One million people losing their jobs in three months works out at an average of 333,334 per month or, (assuming a 22 day working month,) 15,000 people per day, or 1,875 per hour per 8 hour day – mind-numbing figures. If one assumes an average household of four people, this means that 1,333,336 people a month or 60,000 per day are being directly affected by layoffs.  If this was a disease it would certainly qualify as an epidemic!

The worst thing about epidemics is the fear they create, and here too, the definition seems appropriate. 60,000 people a day losing a significant proportion of their spending power as a consequence of redundancy undoubtedly has fear-inducing ripple effect as other people think:

  • What effect will this have on my business or income?
  • Will I be next?
  • I’d better be careful and spend less, just in case

It thus seems self-evident that mass lay-offs or a redundancy epidemic on this scale simply exacerbates and compounds the downturn and makes any recession so much worse. Yet the practice is not confined just to the US and is clearly pervasive. But why?

I have just launched a new website probing this question, showing why mass layoffs are counter-productive, even for the organisations that resort to them, and putting forward some viable alternatives that would be better for everyone. To learn more just click here or go to  There are at least 60,000 good reasons a day to do so.

Maslow, Happiness, Employee Engagement & Value

“We’re so engaged in doing things to achieve purposes of outer value that we forget that the inner value, the rapture that is associated with being alive, is what it’s all about.” Joseph Campbell 

Whatever philosophical debates that statement might open up, it certainly could be argued that in a modern work context people have lost any sense of the “rapture associated with being alive.” At a time when working conditions are arguably better than at any time in recorded history, employee disengagement is an increasing problem.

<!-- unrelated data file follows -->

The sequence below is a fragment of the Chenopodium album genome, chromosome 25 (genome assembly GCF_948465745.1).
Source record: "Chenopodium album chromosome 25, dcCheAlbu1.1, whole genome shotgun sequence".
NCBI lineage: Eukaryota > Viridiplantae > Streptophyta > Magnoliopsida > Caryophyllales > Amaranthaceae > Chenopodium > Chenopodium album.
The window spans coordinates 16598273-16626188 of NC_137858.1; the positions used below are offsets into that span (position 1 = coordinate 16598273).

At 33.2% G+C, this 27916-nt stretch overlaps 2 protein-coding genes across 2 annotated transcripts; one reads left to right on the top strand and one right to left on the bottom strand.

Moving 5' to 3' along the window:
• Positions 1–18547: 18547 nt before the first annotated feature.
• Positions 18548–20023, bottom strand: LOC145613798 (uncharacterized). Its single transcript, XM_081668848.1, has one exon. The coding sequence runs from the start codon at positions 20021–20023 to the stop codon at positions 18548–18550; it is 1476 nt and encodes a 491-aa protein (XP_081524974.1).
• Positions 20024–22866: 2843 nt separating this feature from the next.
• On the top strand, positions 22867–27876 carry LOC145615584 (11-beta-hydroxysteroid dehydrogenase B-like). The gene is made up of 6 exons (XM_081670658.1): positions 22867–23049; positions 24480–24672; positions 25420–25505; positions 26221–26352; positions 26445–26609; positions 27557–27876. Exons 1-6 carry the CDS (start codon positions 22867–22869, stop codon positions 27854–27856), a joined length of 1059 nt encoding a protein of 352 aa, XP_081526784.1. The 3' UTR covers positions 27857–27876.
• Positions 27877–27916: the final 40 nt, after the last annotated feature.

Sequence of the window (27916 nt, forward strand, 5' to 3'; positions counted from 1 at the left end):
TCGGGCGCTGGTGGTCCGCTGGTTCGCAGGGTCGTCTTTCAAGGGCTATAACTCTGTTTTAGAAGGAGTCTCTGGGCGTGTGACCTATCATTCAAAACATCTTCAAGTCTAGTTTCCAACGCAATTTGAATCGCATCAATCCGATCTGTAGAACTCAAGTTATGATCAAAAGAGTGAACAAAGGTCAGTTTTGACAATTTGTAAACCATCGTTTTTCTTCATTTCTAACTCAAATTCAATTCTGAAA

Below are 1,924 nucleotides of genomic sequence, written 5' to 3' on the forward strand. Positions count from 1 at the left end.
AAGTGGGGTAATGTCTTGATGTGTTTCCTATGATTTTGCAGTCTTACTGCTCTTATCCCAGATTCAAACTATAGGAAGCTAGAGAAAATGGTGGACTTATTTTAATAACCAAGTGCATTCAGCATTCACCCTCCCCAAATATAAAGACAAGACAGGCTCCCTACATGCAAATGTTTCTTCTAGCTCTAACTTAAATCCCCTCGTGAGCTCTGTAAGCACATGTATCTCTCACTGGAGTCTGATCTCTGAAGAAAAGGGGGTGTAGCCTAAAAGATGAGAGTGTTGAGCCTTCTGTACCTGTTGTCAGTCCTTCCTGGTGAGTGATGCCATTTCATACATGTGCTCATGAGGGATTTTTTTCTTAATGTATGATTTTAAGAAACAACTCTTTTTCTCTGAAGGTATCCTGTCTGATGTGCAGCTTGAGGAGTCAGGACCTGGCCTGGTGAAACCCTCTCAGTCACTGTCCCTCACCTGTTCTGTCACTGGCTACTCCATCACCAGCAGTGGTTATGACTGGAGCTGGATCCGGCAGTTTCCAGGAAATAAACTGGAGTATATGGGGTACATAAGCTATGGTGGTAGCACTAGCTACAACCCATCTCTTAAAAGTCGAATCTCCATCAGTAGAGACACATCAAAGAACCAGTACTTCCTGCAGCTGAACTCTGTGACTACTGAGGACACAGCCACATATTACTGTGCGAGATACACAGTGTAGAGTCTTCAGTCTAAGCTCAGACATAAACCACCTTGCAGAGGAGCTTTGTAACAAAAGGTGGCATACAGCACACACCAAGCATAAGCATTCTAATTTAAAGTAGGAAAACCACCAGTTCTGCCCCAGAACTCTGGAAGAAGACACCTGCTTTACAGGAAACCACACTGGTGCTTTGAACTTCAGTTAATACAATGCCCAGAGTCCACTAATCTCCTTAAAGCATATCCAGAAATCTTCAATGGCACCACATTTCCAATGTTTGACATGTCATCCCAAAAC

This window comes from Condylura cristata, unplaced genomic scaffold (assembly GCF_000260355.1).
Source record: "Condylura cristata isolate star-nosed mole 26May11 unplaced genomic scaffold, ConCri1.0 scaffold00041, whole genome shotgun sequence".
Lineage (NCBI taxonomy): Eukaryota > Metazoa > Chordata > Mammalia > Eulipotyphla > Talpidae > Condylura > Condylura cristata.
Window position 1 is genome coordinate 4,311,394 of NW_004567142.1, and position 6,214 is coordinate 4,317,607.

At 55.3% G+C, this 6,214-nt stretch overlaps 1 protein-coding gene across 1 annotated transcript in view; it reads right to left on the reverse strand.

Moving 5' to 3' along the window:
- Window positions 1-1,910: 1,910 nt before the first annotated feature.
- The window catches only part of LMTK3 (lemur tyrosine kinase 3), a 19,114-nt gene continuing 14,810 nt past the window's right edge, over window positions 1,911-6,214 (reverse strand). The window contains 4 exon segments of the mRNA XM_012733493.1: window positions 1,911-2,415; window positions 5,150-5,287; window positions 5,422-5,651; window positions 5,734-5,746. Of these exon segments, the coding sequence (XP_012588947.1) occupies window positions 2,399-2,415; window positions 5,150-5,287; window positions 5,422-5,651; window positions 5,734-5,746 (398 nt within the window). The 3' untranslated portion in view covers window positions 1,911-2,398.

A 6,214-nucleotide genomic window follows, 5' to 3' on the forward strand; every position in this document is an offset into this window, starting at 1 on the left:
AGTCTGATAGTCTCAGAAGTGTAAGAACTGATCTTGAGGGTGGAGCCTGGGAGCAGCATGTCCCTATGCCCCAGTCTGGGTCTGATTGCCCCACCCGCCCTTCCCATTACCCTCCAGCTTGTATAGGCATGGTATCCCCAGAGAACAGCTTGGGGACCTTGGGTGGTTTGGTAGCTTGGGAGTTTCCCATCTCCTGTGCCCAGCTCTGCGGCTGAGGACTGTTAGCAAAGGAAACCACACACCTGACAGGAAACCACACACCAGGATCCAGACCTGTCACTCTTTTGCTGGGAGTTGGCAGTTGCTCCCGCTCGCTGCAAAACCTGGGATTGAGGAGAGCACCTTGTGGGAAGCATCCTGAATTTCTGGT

This may be partly because this is likely the first time that employee engagement has ever been deemed important enough to even warrant measuring. Yet disengagement is said to cost billions. Even then, however, it is the trend that is the major concern. It is clearly a problem we need to solve. So how do we begin?

Let us for a moment forget the questions that have plagued philosophers and thinkers for centuries, and the complexity of human nature, and just accept Maslow’s theory that the higher up the hierarchy of needs one moves the greater the chance for happiness at work and the  “rapture” that may be equated with it.  

If that is true, then logic dictates the inverse must also be true: the more one moves down the hierarchy of needs the less propensity there is for happiness. So the same logic would suggest it makes more sense for employers to look to meet the higher needs of their people, rather than their more basic needs. Ergo!

Maslow Engagement & Effectiveness

Any organisation looking to engage its people should prioritise its response in the reverse order to Maslow’s hierarchy. This is why the concept of valuing people is so important: it creates the mindset to do just that, in a way that nothing else does!

To find out more about why please download the FREE executive summary of my white paper, "Lighting the Fuse" from my website.